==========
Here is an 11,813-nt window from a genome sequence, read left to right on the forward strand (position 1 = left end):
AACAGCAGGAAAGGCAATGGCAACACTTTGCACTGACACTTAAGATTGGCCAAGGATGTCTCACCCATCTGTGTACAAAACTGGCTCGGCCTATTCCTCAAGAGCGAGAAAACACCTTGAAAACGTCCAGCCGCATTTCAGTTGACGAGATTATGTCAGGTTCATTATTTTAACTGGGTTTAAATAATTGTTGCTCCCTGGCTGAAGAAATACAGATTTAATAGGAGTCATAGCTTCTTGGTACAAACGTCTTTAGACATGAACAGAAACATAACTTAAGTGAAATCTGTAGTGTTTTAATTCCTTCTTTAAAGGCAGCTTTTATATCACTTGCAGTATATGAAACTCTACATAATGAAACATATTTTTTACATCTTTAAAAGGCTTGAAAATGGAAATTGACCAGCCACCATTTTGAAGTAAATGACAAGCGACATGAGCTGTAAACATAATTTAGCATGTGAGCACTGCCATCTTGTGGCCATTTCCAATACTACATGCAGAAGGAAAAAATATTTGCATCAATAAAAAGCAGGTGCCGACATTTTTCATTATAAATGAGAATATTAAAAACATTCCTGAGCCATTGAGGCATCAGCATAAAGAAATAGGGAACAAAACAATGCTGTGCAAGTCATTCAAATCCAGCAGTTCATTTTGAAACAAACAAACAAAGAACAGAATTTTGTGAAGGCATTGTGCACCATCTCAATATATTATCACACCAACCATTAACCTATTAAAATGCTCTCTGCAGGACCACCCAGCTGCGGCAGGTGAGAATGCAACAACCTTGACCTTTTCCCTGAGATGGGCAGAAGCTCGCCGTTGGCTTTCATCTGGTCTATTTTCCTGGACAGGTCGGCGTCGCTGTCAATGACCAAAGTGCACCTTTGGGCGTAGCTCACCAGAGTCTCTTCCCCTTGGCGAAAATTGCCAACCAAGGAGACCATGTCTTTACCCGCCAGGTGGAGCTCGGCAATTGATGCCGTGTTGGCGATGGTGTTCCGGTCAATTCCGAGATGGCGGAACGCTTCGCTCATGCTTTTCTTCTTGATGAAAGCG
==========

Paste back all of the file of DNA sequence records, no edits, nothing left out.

Here is an 11,813-nt window from a genome sequence, read left to right on the forward strand (position 1 = left end):
AACAGCAGGAAAGGCAATGGCAACACTTTGCACTGACACTTAAGATTGGCCAAGGATGTCTCACCCATCTGTGTACAAAACTGGCTCGGCCTATTCCTCAAGAGCGAGAAAACACCTTGAAAACGTCCAGCCGCATTTCAGTTGACGAGATTATGTCAGGTTCATTATTTTAACTGGGTTTAAATAATTGTTGCTCCCTGGCTGAAGAAATACAGATTTAATAGGAGTCATAGCTTCTTGGTACAAACGTCTTTAGACATGAACAGAAACATAACTTAAGTGAAATCTGTAGTGTTTTAATTCCTTCTTTAAAGGCAGCTTTTATATCACTTGCAGTATATGAAACTCTACATAATGAAACATATTTTTTACATCTTTAAAAGGCTTGAAAATGGAAATTGACCAGCCACCATTTTGAAGTAAATGACAAGCGACATGAGCTGTAAACATAATTTAGCATGTGAGCACTGCCATCTTGTGGCCATTTCCAATACTACATGCAGAAGGAAAAAATATTTGCATCAATAAAAAGCAGGTGCCGACATTTTTCATTATAAATGAGAATATTAAAAACATTCCTGAGCCATTGAGGCATCAGCATAAAGAAATAGGGAACAAAACAATGCTGTGCAAGTCATTCAAATCCAGCAGTTCATTTTGAAACAAACAAACAAAGAACAGAATTTTGTGAAGGCATTGTGCACCATCTCAATATATTATCACACCAACCATTAACCTATTAAAATGCTCTCTGCAGGACCACCCAGCTGCGGCAGGTGAGAATGCAACAACCTTGACCTTTTCCCTGAGATGGGCAGAAGCTCGCCGTTGGCTTTCATCTGGTCTATTTTCCTGGACAGGTCGGCGTCGCTGTCAATGACCAAAGTGCACCTTTGGGCGTAGCTCACCAGAGTCTCTTCCCCTTGGCGAAAATTGCCAACCAAGGAGACCATGTCTTTACCCGCCAGGTGGAGCTCGGCAATTGATGCCGTGTTGGCGATGGTGTTCCGGTCAATTCCGAGATGGCGGAACGCTTCGCTCATGCTTTTCTTCTTGATGAAAGCG